Multilingual Exit Polls Show Many Asian Americans are First-Time Voters and Share Common Concerns Across Ethnic Lines
Washington, DC—Asian American voters, despite their diverse backgrounds and languages, voiced common concerns across ethnic lines, citing the economy/jobs as the most important factor in their vote for President and civil liberties as the most important civil rights issue. More than one-third (38%) of those polled were first-time voters, and almost one-half (46%) needed language assistance in order to vote.
The Asian American Legal Defense and Education Fund (AALDEF) released these findings from its national multilingual exit poll of almost 11,000 Asian American voters in the November 2004 Election, the largest nonpartisan survey of its kind in the nation, in a briefing today at the Longworth House Office Building.
AALDEF Executive Director Margaret Fung said: Multilingual exit polls reveal vital information about Asian American voting patterns that are regularly overlooked in mainstream voter surveys. This report demonstrates that Asian American voters are increasingly cohesive across ethnic lines. And because so many Asian Americans are first-time voters, language assistance at the polls should be expanded under the Voting Rights Act, to promote greater civic participation.
The new AALDEF publication, The Asian American Vote 2004: A Report on the Multilingual Exit Poll in the 2004 Presidential Election, provides a snapshot of the voter preferences of Asian Americans in 20 cities in 8 states: New York, New Jersey, Massachusetts, Rhode Island, Michigan, Illinois, Pennsylvania, and Virginia. The five largest Asian groups surveyed in 2004 were Chinese (46%), South Asian (25%), Korean (14%), Southeast Asian (6%), and Filipino (5%). 82% were foreign born. 29% had no formal U.S. education. More than a third (38%) were first-time voters. The report contains numerous tables and charts that describe the party enrollment, English proficiency and issue preferences of first-time voters, foreign-born voters, women voters, and young voters. Specific highlights of the report include:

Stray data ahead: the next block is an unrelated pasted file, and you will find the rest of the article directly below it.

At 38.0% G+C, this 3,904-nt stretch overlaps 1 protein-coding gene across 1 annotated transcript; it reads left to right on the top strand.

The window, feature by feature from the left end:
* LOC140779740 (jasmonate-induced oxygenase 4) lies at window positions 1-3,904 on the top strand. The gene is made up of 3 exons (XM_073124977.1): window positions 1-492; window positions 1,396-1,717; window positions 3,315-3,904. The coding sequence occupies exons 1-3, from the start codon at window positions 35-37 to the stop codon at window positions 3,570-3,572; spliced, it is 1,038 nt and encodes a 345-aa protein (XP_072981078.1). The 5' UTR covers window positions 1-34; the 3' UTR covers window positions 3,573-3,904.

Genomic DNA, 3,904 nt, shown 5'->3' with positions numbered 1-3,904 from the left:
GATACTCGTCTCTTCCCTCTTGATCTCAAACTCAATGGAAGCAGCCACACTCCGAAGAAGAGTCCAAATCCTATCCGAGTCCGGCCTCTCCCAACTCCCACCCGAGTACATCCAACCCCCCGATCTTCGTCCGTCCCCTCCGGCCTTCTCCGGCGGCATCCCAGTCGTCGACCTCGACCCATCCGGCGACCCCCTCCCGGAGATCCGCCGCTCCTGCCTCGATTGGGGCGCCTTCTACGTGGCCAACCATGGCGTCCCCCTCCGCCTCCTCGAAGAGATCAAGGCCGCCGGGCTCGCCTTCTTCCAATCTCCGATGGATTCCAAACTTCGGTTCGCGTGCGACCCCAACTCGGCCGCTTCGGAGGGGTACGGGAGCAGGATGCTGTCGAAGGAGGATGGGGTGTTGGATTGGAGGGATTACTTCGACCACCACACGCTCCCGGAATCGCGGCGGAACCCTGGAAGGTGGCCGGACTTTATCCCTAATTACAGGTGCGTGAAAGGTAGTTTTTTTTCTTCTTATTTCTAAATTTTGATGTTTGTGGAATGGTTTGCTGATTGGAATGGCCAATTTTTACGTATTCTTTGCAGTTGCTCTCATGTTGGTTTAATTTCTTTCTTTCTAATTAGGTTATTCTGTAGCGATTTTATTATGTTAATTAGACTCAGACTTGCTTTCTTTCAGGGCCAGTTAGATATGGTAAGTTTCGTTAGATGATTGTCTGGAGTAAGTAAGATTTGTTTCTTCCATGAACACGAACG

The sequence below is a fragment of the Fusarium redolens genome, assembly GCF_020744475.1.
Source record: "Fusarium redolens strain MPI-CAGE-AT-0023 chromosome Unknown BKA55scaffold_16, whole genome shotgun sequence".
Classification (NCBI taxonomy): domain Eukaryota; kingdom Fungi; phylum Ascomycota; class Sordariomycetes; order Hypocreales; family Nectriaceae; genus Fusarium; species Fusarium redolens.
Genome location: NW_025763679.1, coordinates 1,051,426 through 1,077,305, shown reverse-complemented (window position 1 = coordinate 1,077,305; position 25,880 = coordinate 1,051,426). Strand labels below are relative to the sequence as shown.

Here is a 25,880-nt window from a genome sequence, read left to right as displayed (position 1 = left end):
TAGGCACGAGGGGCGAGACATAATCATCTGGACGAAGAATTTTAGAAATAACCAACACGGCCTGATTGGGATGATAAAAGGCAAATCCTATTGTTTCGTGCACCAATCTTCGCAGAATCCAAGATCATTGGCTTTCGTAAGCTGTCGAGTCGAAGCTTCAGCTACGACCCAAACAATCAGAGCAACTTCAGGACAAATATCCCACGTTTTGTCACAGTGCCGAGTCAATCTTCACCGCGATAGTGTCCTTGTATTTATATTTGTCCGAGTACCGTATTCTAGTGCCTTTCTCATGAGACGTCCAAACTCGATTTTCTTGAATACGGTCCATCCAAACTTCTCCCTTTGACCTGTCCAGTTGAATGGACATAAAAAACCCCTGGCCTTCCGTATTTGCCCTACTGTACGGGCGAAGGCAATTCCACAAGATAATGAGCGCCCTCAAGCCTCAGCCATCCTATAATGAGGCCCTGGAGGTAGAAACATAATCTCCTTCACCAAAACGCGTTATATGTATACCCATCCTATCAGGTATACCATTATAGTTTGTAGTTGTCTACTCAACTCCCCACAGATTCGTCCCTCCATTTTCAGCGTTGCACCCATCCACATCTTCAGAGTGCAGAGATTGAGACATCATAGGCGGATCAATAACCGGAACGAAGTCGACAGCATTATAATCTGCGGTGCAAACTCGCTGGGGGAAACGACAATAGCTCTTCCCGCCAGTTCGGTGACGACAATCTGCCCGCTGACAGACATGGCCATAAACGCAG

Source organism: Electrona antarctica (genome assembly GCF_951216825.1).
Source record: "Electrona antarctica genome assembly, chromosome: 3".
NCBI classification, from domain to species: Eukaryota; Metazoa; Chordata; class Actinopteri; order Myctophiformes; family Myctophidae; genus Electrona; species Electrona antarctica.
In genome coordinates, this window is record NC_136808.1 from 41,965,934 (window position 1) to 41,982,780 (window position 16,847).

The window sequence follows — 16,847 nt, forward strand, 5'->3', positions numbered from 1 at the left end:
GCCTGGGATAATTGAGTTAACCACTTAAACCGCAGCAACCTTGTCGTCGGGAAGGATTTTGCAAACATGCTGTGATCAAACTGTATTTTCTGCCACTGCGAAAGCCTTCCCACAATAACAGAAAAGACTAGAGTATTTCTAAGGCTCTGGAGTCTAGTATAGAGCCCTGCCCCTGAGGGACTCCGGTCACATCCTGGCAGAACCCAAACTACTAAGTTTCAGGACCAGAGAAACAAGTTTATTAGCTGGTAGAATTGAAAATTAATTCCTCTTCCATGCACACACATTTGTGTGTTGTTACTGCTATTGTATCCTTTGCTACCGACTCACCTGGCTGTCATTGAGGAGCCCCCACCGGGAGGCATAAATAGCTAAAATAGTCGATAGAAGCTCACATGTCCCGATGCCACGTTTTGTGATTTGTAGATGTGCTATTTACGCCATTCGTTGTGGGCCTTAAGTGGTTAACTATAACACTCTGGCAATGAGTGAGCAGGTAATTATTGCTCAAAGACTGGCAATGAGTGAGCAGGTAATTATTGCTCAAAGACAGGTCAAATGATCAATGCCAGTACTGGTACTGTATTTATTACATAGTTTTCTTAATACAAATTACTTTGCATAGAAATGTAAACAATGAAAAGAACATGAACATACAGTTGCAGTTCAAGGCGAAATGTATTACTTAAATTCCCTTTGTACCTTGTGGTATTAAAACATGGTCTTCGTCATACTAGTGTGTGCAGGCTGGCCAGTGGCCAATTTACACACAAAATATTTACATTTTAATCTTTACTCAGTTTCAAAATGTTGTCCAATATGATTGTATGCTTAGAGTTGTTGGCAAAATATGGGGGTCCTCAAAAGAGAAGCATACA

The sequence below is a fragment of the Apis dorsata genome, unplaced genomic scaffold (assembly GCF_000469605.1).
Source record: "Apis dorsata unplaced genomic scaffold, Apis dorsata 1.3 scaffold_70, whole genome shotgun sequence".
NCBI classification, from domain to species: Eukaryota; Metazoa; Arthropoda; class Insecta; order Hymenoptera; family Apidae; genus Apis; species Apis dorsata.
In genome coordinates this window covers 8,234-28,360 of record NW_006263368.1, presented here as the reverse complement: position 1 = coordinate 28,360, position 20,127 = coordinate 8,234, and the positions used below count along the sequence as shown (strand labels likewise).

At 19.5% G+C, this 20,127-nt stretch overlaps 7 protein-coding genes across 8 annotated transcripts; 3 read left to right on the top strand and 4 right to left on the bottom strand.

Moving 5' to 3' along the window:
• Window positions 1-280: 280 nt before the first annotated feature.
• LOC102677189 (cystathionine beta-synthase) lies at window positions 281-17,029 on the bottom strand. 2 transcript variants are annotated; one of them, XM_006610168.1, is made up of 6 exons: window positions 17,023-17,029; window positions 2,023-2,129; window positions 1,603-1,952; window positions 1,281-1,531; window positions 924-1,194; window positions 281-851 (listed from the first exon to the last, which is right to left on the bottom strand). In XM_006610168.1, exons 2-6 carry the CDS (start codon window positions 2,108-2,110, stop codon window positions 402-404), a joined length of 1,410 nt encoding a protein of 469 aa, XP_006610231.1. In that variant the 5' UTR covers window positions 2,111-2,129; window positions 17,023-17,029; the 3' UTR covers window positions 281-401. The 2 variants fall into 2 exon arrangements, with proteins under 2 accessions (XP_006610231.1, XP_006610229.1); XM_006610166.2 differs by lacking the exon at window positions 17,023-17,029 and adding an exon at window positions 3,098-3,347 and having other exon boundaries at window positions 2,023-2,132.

- Asian Americans were largely Democratic voters.
Almost 60% of Asian Americans were registered Democrats, over a quarter were not enrolled in any political party, and only 1 in 7 Asian Americans were registered Republicans. By a 3 to 1 margin, Asian Americans favored Senator John Kerry over President George W. Bush, 74% to 24%, with 2% voting for other candidates. Among first-time Asian American voters, 78% voted for Kerry, 20% voted for Bush, and 2% voted for other candidates.
- Economy/jobs was the most important issue to Asian Americans in voting for President.
Overall, the most important issues for voters were Economy/Jobs (26%), followed by the War in Iraq (16%), Terrorism/Security (16%) and Health Care (14%). Asian Americans who voted for Kerry were most influenced by the Economy/Jobs (29%), followed by the War in Iraq (18%) and Health Care (15%). Among Bush supporters, the most important factors influencing their vote for President were Terrorism/Security (33%), Economy/Jobs (18%), and the War in Iraq (11%).
- Asian Americans shared common political interests, even across ethnic lines.
Regardless of ethnicity, almost all Asian ethnic groups voted as a bloc for the same candidates and identified common reasons for their vote. Civil Liberties was the top choice for each ethnic group, when voters were asked to select the most important civil rights/immigrants rights issue from the following choices: Affirmative Action, Civil Liberties, Deportation/Detention, Hate Crimes, Immigration Backlogs, Language Barriers to Services, Legalization of Immigrants, Racial Profiling, Voting/Political Representation, and Workers Rights.